Organizations are continuing their Kubernetes buildouts and increasing production use, according to our 2021 State of Kubernetes survey. The challenges around skills and security still exist, but reaping the benefits of better resource utilization and speeding up the software release cycle have become a critical priority, as more organizations rely on software as the primary way of interacting with customers.
Like last year, I want to go over a few highlights from the report:
Among respondents, 65 percent run Kubernetes in production, and 78 percent of those are at large companies
Improved resource utilization, easier application upgrades and maintenance, and shortened software development cycles are cited as the top three benefits of using Kubernetes
Lack of internal experience and expertise is still the No. 1 challenge organizations face when deploying Kubernetes
Integrating new technologies with existing systems is an impediment to developer productivity for 42 percent of respondents
Organizations building and managing their own Kubernetes platforms fell to 18 percent of respondents from 29 percent in 2020, while usage of many distros and services rose
Kubernetes reaches maturity
For years, the most common question asked about Kubernetes has been: How many apps are running in production? In other words, people want to know how mature and widespread Kubernetes usage is. There's little question as to whether or not Kubernetes is "real" anymore; it's now the preferred platform for running containers in production, hands down: 65 percent of respondents run most or all of their containerized apps in production in Kubernetes. That figure was 59 percent in 2020 and less than a third in 2018.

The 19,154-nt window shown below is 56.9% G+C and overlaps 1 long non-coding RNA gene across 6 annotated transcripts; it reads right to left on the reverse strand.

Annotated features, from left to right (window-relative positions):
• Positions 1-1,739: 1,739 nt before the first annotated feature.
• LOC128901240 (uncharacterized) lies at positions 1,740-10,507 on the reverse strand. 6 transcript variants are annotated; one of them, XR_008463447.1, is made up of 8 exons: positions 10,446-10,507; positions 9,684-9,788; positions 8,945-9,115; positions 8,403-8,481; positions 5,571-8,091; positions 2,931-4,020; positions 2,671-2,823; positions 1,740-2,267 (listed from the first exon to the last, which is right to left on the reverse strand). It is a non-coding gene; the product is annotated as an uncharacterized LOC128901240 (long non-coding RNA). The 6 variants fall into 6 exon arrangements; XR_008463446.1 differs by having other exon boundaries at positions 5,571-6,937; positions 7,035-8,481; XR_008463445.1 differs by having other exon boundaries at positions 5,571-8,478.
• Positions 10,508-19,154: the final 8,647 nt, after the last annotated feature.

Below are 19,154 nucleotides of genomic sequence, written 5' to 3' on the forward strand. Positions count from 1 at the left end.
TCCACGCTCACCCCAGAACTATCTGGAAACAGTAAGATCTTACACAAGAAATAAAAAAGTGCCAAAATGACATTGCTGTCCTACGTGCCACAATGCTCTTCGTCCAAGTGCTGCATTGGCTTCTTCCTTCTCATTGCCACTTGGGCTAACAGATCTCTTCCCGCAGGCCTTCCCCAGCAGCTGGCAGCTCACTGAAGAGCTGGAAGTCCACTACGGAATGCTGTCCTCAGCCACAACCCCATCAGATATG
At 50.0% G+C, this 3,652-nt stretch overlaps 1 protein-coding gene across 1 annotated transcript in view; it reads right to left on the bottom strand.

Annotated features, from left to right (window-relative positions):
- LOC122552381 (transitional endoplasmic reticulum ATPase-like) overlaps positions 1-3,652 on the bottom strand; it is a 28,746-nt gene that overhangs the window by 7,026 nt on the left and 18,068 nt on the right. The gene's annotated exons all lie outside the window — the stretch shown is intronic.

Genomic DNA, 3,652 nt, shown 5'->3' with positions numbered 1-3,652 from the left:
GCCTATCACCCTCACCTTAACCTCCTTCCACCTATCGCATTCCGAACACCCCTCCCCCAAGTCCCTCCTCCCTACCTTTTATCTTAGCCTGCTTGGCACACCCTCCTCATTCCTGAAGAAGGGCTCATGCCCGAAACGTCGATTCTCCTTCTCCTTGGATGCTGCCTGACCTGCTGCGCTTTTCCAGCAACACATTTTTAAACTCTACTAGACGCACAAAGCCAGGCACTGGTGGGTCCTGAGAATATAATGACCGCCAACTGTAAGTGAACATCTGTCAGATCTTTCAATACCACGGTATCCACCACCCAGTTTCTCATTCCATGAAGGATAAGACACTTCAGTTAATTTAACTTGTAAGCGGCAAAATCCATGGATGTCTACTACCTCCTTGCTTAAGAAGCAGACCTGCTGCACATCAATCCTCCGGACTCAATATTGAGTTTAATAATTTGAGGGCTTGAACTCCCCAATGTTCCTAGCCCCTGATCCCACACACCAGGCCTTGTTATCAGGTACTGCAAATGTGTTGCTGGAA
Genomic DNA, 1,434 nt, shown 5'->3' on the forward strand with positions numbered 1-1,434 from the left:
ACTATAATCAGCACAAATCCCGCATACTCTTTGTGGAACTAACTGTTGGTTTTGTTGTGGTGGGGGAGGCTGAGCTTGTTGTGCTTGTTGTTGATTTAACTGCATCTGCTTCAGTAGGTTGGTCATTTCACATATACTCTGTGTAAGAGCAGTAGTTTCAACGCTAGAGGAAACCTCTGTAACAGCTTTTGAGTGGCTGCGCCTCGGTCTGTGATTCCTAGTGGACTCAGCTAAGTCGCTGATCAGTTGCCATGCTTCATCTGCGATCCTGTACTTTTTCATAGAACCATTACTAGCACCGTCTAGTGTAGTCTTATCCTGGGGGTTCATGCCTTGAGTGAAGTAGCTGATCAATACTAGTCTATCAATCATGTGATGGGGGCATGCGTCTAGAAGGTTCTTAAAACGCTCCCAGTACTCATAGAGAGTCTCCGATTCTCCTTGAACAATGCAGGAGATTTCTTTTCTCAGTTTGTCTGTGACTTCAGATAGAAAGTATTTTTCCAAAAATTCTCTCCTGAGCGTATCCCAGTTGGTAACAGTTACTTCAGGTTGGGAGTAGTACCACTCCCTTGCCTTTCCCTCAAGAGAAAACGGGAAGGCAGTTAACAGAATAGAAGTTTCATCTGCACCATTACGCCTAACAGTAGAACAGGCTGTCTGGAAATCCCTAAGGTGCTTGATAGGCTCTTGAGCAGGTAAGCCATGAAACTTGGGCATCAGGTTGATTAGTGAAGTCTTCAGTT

Companies with more than 500 developers report an even higher number, with 78 percent more likely to be running all or most containerized workloads in production.
These numbers indicate that Kubernetes is now the standard for running containers. And if you believe that most applications are moving to container-based architectures, you could say Kubernetes is the standard for new and modernized applications.
Benefits to Kubernetes in production
The past year changed everyone's priorities as society was forced to adapt to the pandemic. IT departments were especially impacted by these changes to the way we work and live. Grocery stores shifted to home delivery and curbside pickup, for example, which drove demand on their websites and apps, and banks shifted to contactless payments while also supporting staff that moved from working in call centers to working from home. In many organizations, the urgency of these shifts gave clarity to IT departments’ priorities and accelerated digital transformation initiatives that had for years been strolling instead of running. As a sign of that re-prioritizing, a survey conducted in July 2020 found that 67 percent of IT executives were canceling projects that had no immediate benefit.
So, does Kubernetes make the cut? Based on the results of our latest survey, I'd say organizations are getting value from their use of Kubernetes. Take a look at the first three benefits respondents say they've experienced:
Better resource utilization is key for meeting scaling demands without breaking the bank or the grocery store. Organizations that need to rapidly innovate their business and the software that runs it need the ability to upgrade and redeploy their apps. And speeding up their developers’ ability to add features to applications is key to adapting to new ways of doing business.
I'm never sure if the executives outside of IT at a company should think too much about Kubernetes, or any kind of enterprise infrastructure, really. There may be cost overruns, runaway projects that haven't delivered a line of code, and production instability to worry about—and security is certainly a very real concern. However, when it comes to infrastructure, any "business benefits" are more about providing capabilities to change how the business runs. As the findings in this year's survey show, Kubernetes provides much-needed business benefits and capabilities.
In addition to benefits, the survey results give us a window into common bottlenecks and problems encountered with deploying, managing, and using Kubernetes. I want to highlight the challenges that developers and operations people face.